The Worst Case Scenario in a Real Estate Syndication

by The Darwinian Doctor

In this post, I review the worst case scenario in a real estate syndication: losing your entire investment.

This post may contain affiliate links.

Ever since I started Cereus Real Estate, I’ve had dozens of calls with physicians and other high-income professionals.  It’s clearly one of the best perks of starting the company.  I absolutely love the opportunity to speak to other medical professionals about their financial hopes and dreams.  It’s a fun time to commiserate about our shared experience of being in the trenches of modern medicine and start to sketch a blueprint to a brighter future of financial freedom. 

Physicians are generally conservative and risk averse, though.  It’s trained into us during medical school and residency.  First, do no harm, right? 

This comes up a lot when physicians consider investing their money.  Since real estate has inherent risks, I get a lot of good questions about the risks of real estate syndications.  They range from general questions to hyper-specific, depending on the deal. 

For example, I got this great question via email last month:

What keeps you up at night about real estate syndications?  What’s the worst-case scenario?

Cereus Real Estate investor

To answer this, I wanted to go over some of the risks of a real estate syndication, using the current deal available via Cereus Real Estate as an example.  This is the Hampton Meadows + Ridges deal, which is a 360-unit apartment complex in Des Moines, Iowa.  (As of early July 2024, there’s still an opportunity to invest in this deal, but you must be an accredited investor.)

Why is this the first time you’re hearing about this deal?  It’s because we recently converted it from a 506(b) to a 506(c) deal.  That basically means that I can talk about it publicly now, but only accredited investors are able to invest into it.

Learn more about all the deals available through Cereus Real Estate by joining our investor list here!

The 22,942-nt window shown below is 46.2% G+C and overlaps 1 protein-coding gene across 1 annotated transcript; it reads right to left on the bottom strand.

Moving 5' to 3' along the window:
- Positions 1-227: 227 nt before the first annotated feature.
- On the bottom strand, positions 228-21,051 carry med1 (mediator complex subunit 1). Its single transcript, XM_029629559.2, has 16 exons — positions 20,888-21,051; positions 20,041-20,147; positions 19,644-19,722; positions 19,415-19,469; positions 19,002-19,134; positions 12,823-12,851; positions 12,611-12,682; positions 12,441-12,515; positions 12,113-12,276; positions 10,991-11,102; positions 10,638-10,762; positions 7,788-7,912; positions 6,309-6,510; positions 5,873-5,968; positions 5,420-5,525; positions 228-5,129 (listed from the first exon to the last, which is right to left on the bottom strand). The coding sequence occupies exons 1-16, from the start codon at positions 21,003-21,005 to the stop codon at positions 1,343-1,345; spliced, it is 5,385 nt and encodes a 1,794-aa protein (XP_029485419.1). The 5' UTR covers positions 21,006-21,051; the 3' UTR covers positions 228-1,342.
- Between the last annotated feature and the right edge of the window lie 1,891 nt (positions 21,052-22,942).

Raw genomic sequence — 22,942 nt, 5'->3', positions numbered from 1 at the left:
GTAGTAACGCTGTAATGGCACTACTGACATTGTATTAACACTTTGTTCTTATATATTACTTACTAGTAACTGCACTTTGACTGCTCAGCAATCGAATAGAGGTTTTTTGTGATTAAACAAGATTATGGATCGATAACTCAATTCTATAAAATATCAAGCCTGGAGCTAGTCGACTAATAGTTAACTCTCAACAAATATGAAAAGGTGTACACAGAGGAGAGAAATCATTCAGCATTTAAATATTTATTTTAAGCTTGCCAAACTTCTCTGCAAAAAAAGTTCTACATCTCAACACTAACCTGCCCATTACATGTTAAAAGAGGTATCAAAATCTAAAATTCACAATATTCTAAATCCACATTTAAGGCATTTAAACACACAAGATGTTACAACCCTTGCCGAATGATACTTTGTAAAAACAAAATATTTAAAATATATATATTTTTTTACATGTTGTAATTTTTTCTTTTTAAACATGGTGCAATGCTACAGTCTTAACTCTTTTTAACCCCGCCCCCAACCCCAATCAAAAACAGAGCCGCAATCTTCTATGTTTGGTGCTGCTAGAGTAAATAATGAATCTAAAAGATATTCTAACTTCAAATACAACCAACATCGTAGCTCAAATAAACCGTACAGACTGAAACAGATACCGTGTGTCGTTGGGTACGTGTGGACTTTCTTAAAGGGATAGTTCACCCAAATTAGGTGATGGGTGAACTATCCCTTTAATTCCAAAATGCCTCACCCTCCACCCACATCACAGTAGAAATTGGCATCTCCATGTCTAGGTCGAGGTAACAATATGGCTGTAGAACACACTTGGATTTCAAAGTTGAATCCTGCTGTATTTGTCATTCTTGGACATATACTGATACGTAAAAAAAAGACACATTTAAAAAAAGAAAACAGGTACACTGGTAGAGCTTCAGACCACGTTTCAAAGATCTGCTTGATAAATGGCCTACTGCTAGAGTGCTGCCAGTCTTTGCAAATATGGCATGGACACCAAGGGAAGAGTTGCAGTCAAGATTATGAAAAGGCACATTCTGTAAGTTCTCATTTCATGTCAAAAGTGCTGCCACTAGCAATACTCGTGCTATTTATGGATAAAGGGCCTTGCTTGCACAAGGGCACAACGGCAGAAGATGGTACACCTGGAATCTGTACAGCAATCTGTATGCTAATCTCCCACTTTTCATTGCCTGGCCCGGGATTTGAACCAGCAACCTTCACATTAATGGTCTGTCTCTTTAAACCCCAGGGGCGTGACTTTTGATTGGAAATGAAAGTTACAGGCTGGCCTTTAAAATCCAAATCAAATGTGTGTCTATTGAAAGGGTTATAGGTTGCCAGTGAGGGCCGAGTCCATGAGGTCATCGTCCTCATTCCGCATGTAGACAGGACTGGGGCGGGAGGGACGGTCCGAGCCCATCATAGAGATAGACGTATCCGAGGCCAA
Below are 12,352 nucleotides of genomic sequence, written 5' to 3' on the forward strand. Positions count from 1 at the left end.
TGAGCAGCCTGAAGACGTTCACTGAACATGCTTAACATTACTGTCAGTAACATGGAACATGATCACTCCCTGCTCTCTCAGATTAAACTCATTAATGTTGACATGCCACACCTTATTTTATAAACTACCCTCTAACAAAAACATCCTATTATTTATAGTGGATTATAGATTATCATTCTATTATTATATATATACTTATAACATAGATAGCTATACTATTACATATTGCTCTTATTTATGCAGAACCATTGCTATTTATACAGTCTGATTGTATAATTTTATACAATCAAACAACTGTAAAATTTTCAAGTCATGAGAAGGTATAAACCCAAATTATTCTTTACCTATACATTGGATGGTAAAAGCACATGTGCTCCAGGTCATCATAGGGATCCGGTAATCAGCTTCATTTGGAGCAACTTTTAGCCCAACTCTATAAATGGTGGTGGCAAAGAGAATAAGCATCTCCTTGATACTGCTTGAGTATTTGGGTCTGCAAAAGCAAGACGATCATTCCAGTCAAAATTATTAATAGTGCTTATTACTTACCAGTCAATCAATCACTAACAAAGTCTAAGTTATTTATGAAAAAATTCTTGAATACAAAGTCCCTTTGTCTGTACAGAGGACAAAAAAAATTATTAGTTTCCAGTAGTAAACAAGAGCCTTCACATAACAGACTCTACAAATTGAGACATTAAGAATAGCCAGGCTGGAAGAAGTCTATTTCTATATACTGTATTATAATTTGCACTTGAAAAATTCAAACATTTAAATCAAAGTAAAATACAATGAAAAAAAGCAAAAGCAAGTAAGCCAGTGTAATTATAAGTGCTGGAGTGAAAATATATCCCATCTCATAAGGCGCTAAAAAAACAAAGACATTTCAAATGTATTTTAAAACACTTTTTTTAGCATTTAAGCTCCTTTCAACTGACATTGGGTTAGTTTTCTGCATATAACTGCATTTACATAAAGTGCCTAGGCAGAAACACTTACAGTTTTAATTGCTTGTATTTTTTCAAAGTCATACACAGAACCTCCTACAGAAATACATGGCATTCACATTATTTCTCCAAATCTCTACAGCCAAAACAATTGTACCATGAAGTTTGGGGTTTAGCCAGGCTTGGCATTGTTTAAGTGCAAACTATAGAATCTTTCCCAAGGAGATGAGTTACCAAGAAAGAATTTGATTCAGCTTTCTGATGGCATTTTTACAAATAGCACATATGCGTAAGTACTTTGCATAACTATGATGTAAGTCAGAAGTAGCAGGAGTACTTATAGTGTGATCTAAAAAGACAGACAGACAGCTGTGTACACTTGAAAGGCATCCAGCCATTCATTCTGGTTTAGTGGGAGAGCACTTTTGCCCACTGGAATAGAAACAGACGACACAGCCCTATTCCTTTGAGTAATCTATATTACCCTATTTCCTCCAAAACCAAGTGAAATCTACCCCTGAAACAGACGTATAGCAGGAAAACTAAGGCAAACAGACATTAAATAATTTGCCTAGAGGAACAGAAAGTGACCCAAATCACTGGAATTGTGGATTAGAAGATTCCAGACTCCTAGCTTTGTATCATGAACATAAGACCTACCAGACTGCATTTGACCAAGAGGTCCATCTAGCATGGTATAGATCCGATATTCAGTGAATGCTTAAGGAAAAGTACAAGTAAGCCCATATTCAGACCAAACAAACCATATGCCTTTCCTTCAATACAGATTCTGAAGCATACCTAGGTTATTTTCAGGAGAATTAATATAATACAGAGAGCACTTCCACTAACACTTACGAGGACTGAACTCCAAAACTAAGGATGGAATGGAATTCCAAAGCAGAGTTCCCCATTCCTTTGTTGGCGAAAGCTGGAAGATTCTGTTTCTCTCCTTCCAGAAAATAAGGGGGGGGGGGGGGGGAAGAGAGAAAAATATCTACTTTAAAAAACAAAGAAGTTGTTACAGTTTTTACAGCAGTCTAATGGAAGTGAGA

But first, the benefits!

Before I talk about the worst case scenario, let’s start out on a positive note by discussing the possible benefits of a real estate syndication deal.

In my opinion, the main benefits of real estate syndications are as follows:

  • Strong returns
  • Tax benefits
  • Diversification
  • Passive investment

Strong returns

How strong are the returns?  Well, it obviously depends on the deal, but since becoming immersed in the world of apartment investing over the last few years, I’ve come to understand that there are some standards. 

Your average stock market index fund like VTSAX or VTI is expected to return 8-10% annually.  This is based on historical data.  It’s a good return.  If you invest into an index fund like this annually for 30 years, you’re likely to end up with a nice nest egg in the long term. 

I talk more about the benefit of index funds here: How to Save, Invest, and Become Rich

Since real estate syndications involve more inherent risk than index funds (more on this below), they have to offer a higher return to compensate investors for that risk.  Again, this is deal dependent, but I’d expect most real estate syndications to offer a projected annual return of around 15-20%. 

That’s right, about double the return of an index fund! 

The Hampton Meadows + Ridges deal is projected to attain an annual return of around 20%, which is on the higher end of that spectrum.  This return is one of the reasons why the deal caught my eye as the first deal for Cereus Real Estate investors. It’s going to be attained through a trio of planned improvements such as unit renovations, bulk internet, and renting out vacant garages. 

That means that at end of the 5-year deal lifespan, your investment is projected to roughly double (ie:  put in $50k and get back $100k total at deal exit). 

As I discuss in this blog post, higher returns on your capital simply means a much faster path to exponential growth of your wealth. 

Tax Benefits

In terms of tax benefits, real estate is inherently tax protected via depreciation, which is one of the ways that the government incentivizes investment into real estate.  Even though investment into a syndication is passive, you still receive tax benefits from depreciation.

You can read more about the tax benefits of real estate here: Tax Benefits | Why I’m Investing In Real Estate Over Stocks – Part 2


Next, just as index funds offer diversification in terms of the stock market, it’s also great to have diversification in terms of the types of investments in your portfolio.  Real estate syndications are a good way to gain exposure to the real estate market in a passive way. 

Passive investment

Finally, real estate syndications offer the ability to invest in real estate in a passive manner! Especially after my experiment with short term rentals over the past few years, I can confidently say that active real estate investing involves a tremendous amount of time and effort. Even my long term portfolio continues to be essentially a full time job in terms of its management. To get the chance to invest in real estate via syndications, without the hassle of actually running the deal is a tremendous opportunity.

Worst case scenario of a real estate syndication

Now onto the risks, specifically the worst case scenario of a real estate syndication!